For a place so strongly associated with heritage and tradition, Al Ain has a history of innovation that has the ability to surprise.
From the Bronze Age tombs at Jebel Hafeet and Hili, to Al Ain’s cultivation during the Iron Age and the later development of its oases, fortified houses and irrigation systems, collectively known as aflaj, technology has shaped Al Ain’s landscape throughout the millennia.
Thanks to My Old House, however, a new initiative from the Abu Dhabi Tourism and Culture Authority, a double-decker bus is being used to introduce visitors to Al Ain’s largely overlooked modern heritage.
“We want people to come to see these houses because we need locals and foreign people to see Al Ain in a different way,” says Mariam Al Dhaheri, a public engagement programmer in the museums department at TCA.
“They need to come and look and touch the mud here and to discover Al Ain and the oases, so they can imagine how the families lived in these houses and how close they were to each other, without any television or media.”
A one-day equivalent of the architectural Open House Weekends that started in London but have since become a worldwide phenomenon, My Old House is a behind-the-scenes tour of historic buildings that are normally kept under lock and key.
They include the Bin Biduwa Al Darmaki House in Al Qattara and Bin Hamoodah Al Dhaheri house and mosque on the edge of Al Jimi Oasis.
As with the view from the upper deck of the tour bus, the vista afforded from the tower that defines the Bin Hamoodah house proves that a simple change of perspective can go a long way to unlocking Al Ain’s secrets.
Standing on the battlements, not only is it possible to understand that houses such as the Bin Hamoodah, which is believed to be more than 200 years old, were often built on defensive outcrops of higher land, their surrounding plantations appear to sit in the landscape because they were excavated.
The lesson may sound simple but it sheds light on the turbulent history that defined life in the region during the 17th and 18th centuries. It also reveals the manufactured nature of Al Ain’s apparently natural landscape and the enormous amount of labour and manpower that were required to create it.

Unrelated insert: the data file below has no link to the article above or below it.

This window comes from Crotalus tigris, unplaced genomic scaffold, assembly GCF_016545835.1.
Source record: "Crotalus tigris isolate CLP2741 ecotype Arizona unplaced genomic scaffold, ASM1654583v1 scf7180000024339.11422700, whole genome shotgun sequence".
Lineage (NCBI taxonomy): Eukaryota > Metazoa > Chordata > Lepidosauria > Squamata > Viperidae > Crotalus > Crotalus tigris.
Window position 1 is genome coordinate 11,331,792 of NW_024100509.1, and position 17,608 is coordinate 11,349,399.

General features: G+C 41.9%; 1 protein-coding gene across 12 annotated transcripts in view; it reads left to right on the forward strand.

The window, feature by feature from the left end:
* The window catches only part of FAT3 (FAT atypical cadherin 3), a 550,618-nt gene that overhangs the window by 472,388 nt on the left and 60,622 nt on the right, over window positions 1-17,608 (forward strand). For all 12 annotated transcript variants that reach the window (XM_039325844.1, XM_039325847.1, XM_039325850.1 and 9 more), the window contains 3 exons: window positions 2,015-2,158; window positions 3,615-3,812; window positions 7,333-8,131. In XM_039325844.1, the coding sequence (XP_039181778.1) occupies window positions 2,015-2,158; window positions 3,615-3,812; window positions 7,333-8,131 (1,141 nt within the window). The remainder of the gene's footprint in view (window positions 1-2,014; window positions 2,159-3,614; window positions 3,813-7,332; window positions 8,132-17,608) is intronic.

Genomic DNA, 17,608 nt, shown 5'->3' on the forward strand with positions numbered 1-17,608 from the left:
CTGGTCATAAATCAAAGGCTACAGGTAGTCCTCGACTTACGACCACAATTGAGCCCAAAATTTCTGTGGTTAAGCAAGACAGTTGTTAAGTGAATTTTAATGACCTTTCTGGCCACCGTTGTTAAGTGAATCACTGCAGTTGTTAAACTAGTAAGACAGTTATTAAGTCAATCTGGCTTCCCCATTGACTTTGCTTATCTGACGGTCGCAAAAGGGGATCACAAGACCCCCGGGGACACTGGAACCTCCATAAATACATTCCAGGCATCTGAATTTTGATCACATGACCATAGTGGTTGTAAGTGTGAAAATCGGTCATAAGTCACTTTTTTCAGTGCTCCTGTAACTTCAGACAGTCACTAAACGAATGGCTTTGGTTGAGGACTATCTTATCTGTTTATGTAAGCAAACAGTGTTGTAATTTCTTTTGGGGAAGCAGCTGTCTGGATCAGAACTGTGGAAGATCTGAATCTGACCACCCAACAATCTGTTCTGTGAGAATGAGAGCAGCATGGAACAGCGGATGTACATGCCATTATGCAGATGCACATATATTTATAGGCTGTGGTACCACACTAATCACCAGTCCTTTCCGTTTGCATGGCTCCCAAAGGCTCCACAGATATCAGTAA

Restored according to a set of conservation imperatives that are very different to those employed today, the Bin Hamoodah house’s impressive courtyard, towers and walls appear like new and stand in stark contrast to the tour’s other sites, which include the relatively modest Al Qubaisi House in Al Mutaredh.
Clad in construction hoardings and supported by scaffolding, this modest courtyard home sits opposite the construction site of the new Sheikh Khalifa Bin Zayed Al Nahyan Mosque and offers a lesson in Al Ain’s urban transformation.
As the tour’s guide explains, the earliest pre-oil phases of the house were built with traditional construction techniques and materials such as local limestone and plaster, while its later phases, which were added as the family grew wealthier, featured imported materials such as cement and concrete.
The work of Laila Prager, a professor of social anthropology at the University of Hamburg, focuses on the presentation of Emirati heritage and she joined the tour as part of her research.
“Modern heritage is a very different concept that people might associate with Abu Dhabi or Sharjah, but not so much with Al Ain,” says Prof Prager, who is presently a research fellow at New York University Abu Dhabi.
“I think it is very interesting to see what is being done to look after modern heritage here.”
Like Prof Prager, Maja Buterin is a fellow Abu Dhabi resident who visited Al Ain for the tour. But for the Croatian, the insights it offered were personal rather than professional.
“Abu Dhabi and Dubai are places full of skyscrapers and you don’t see how life was before, except in the heritage villages and some tourist places. So I came here to see real life and how people lived before,” she says.
“You know what? It’s really the same. Our old people in Croatia led a really similar life. It was a hard life but I think that was the case everywhere.”
If My Old House affords an unprecedented insight into the architectural history of Al Ain, it is the social and cultural insights afforded by the tour’s Emirati team and visitors that stay longest in the memory.
“It’s very important that people come to see these places, especially people from outside, because it is our tradition,” says Hamda Al Shamsi, 22, a business student from Abu Dhabi.
“This is my country and these are my traditions and I am proud that people can come and see how we lived before and I want everyone to see that.”
At the end of the tour, Ms Al Shamsi sits at the front of the tour bus chatting with Prof Prager and Jennifer Castro, a day tripper from Abu Dhabi. And as they talk, not about architecture but about everyday life, they sit as living proof of the power of public transport.
The top of a double decker can provide an education whether you are from Al Ain, Hamburg, Zagreb or Manila and the view is a fine thing indeed.
• The next My Old House tours are on March 8 and 9. For more details, contact the Al Ain National Museum on 03 711 8331